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GiuseppeChillemi
@GiuseppeChillemi
@moliad can't - bind sleep me -
Words are floating in my mind in every RED context
Gregg Irwin
@greggirwin
@moliad, correct. Foreach doesn't collect and bind words currently. Function does that.
o: object [
    f: func [][foreach w [1 2 3][]]
    ff: function [][foreach ww [11 22 33][]]
    f
    ff
    attempt [print w]
    attempt [print ww]
]

print mold words-of o
w
nedzadarek
@nedzadarek
@moliad I (we) mean this:
  • function makes all set-word! local (adds it to the /local refinement f: function [][a: 1] ; == func [/local a][a: 1])
  • as you know, setting words without using set-syntax (foo: 42) won't make a word local (f: function [] [set 'a 1] ; == func [][set 'a 1] <- a isn't local)
  • foreach make function collect that word (wrong - to be more precise) -> f: function [] [foreach w [1 2 3][ print w]] ;== func [/local w][foreach w [1 2 3] [print w]]
nedzadarek
@nedzadarek
@greggirwin :point_up: February 20, 2019 11:29 PM
1) Is there a plan to include other functions (especially set)?
2) Can we access & modify _function/collect-words and _function/collect-deep from within Red (console? compiled?)
Vladimir Vasilyev
@9214
  1. No.
  2. No.
Gregg Irwin
@greggirwin
@nedzadarek, set works the way it does by design. It allows you to externalize a word without having to use /extern, so it will not change. And you really don't want to mod things in the bowels of the langauge, even if you can, because that will create all sorts of problems when sharing code and staying compatible with language changes.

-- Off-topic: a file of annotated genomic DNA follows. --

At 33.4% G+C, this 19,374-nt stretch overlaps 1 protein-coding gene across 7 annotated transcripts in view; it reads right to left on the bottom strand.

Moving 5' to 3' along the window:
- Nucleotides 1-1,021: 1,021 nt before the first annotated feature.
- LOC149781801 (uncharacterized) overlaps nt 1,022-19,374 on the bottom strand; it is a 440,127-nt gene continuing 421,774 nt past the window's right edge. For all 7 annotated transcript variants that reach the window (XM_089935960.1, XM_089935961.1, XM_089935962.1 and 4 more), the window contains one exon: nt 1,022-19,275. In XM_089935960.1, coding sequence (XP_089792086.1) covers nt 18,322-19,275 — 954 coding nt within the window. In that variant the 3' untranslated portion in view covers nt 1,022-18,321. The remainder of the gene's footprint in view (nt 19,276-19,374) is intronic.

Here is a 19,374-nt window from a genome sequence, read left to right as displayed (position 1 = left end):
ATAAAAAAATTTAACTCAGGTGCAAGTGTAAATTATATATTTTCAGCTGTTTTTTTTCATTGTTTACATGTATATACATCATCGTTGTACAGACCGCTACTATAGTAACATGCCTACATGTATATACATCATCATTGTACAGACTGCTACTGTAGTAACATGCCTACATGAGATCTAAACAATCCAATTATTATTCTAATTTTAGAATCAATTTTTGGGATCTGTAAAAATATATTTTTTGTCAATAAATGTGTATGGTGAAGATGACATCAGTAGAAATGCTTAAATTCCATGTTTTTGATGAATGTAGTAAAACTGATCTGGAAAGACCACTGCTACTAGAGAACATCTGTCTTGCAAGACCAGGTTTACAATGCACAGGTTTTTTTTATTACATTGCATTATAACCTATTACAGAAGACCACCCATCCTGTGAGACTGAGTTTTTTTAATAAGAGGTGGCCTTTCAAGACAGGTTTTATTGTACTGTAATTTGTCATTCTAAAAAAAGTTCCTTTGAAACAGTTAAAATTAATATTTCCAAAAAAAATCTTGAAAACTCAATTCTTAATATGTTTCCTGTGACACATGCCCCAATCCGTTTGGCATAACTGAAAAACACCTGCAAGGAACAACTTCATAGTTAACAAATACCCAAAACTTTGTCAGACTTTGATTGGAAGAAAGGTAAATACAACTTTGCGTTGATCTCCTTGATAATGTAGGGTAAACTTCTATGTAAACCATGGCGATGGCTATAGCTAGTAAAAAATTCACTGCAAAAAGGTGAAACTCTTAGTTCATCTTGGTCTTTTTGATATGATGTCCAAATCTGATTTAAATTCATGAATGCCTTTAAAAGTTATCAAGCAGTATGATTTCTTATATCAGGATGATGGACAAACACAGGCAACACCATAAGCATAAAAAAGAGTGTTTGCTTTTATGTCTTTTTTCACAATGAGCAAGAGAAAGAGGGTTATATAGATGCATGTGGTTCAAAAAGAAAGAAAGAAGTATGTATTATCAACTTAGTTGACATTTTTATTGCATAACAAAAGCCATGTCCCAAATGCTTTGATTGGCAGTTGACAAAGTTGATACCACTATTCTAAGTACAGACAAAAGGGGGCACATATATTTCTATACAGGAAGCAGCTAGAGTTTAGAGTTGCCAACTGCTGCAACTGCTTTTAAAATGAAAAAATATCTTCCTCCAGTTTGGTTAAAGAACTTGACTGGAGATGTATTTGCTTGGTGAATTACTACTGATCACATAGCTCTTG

nedzadarek
@nedzadarek

@greggirwin

It allows you to externalize a word without having to use /extern

What about set (or other "functions") in the parse (f: function [] [parse [a] [set z word!] z] z; a)? It wasn't my intention to externalize a word by using set here.
Could you change that kind of functions (or introduce others) in the parse to be "local"?

Vladimir Vasilyev
@9214
If it wasn't your intention, then word should have been bound to another context in the first place.
nedzadarek
@nedzadarek
@9214 I want to create some words in the parse. That's my intention.
It modifies global context (in the mentioned case) but have I specifically chosen that function so it behaves this way? No. I don't have a choice - there is no another function to choice from.
Vladimir Vasilyev
@9214

No idea what "create some words" means. Parse doesn't create them in any way, make, to and load do.

but have I specifically chosen that function so it behaves this way? Yes.

Fixed it for you. There's plenty of functionality to make it work the way you want, but you seem to ignore all of it so as to strengthen your argument.

>> f: func [/local z][parse [a][set z skip]] :.
>> f: does [parse [a] bind [set z skip] context [z: none]] :.

You can even intercept set and copy within callback function and aggregate their arguments for further post-processing.

callback: func [event match? rule input stack][
    also yes if all [match? find [set copy] rule/1][
        append words rule/2
    ]
]

probe unique also words: [] parse/trace [a b c][
    ahead [copy a [3 word!]] 
    ahead [set b skip]
    copy c [2 skip]
    set  d to end
] :callback

unset words

set and copy can support paths the way Rebol does, but that will cause a slight decline in perfomance. red/red#3528

What was it with your "no choice" once again..?

Gregg Irwin
@greggirwin

@nedzadarek I'm not clear on the goal or problem, but maybe @9214's example cleared it up.

I want to create some words in the parse.

This is the part I don't understand.

pimgeek
@pimgeek
how to generate an array of numbers [0 1 2 3 4] like in Python3 : list(range(5)) ? I search for answers online but without luck 😥
pimgeek
@pimgeek
image.png
Boleslav Březovský
@rebolek
change num-list: [] to num-list: copy []
pimgeek
@pimgeek
change num-list: [] to num-list: copy []
Oh, thanks very much! I will have a try
It works! I believe I need to learn more about copy and Red's "word"
Boleslav Březovský
@rebolek
@pimgeek good idea :) If you have any questions, feel free to ask. Just a note, in Red, functions do not use (...) for arguments. It works in your case, because your function has just one argument and parenthesis evaluate all values and return last. So (3) in your case becomes 3. But if you'll have function with more than one arg, it won't work.
pimgeek
@pimgeek